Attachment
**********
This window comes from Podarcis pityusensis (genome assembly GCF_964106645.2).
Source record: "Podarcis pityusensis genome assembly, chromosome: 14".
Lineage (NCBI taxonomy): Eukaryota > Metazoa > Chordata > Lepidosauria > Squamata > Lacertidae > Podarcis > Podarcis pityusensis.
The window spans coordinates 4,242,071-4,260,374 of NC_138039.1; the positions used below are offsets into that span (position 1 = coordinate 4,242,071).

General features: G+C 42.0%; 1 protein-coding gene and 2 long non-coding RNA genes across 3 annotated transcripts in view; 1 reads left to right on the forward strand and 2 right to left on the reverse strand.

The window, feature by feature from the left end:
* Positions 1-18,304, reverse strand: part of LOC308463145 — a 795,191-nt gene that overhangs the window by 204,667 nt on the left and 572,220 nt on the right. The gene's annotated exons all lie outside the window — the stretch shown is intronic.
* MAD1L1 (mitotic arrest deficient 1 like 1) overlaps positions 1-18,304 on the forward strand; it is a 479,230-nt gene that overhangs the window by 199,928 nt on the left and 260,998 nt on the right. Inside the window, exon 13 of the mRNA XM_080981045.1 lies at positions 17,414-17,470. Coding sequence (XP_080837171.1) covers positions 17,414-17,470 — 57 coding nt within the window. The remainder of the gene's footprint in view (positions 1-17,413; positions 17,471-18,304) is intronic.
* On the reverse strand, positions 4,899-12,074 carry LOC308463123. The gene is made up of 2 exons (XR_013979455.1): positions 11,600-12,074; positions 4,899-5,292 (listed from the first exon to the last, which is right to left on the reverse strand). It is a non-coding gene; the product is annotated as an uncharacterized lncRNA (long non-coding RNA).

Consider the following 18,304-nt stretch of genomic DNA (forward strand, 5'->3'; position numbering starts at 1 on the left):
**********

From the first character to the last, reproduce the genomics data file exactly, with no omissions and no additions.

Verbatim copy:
This window comes from Podarcis pityusensis (genome assembly GCF_964106645.2).
Source record: "Podarcis pityusensis genome assembly, chromosome: 14".
Lineage (NCBI taxonomy): Eukaryota > Metazoa > Chordata > Lepidosauria > Squamata > Lacertidae > Podarcis > Podarcis pityusensis.
The window spans coordinates 4,242,071-4,260,374 of NC_138039.1; the positions used below are offsets into that span (position 1 = coordinate 4,242,071).

General features: G+C 42.0%; 1 protein-coding gene and 2 long non-coding RNA genes across 3 annotated transcripts in view; 1 reads left to right on the forward strand and 2 right to left on the reverse strand.

The window, feature by feature from the left end:
* Positions 1-18,304, reverse strand: part of LOC308463145 — a 795,191-nt gene that overhangs the window by 204,667 nt on the left and 572,220 nt on the right. The gene's annotated exons all lie outside the window — the stretch shown is intronic.
* MAD1L1 (mitotic arrest deficient 1 like 1) overlaps positions 1-18,304 on the forward strand; it is a 479,230-nt gene that overhangs the window by 199,928 nt on the left and 260,998 nt on the right. Inside the window, exon 13 of the mRNA XM_080981045.1 lies at positions 17,414-17,470. Coding sequence (XP_080837171.1) covers positions 17,414-17,470 — 57 coding nt within the window. The remainder of the gene's footprint in view (positions 1-17,413; positions 17,471-18,304) is intronic.
* On the reverse strand, positions 4,899-12,074 carry LOC308463123. The gene is made up of 2 exons (XR_013979455.1): positions 11,600-12,074; positions 4,899-5,292 (listed from the first exon to the last, which is right to left on the reverse strand). It is a non-coding gene; the product is annotated as an uncharacterized lncRNA (long non-coding RNA).

Consider the following 18,304-nt stretch of genomic DNA (forward strand, 5'->3'; position numbering starts at 1 on the left):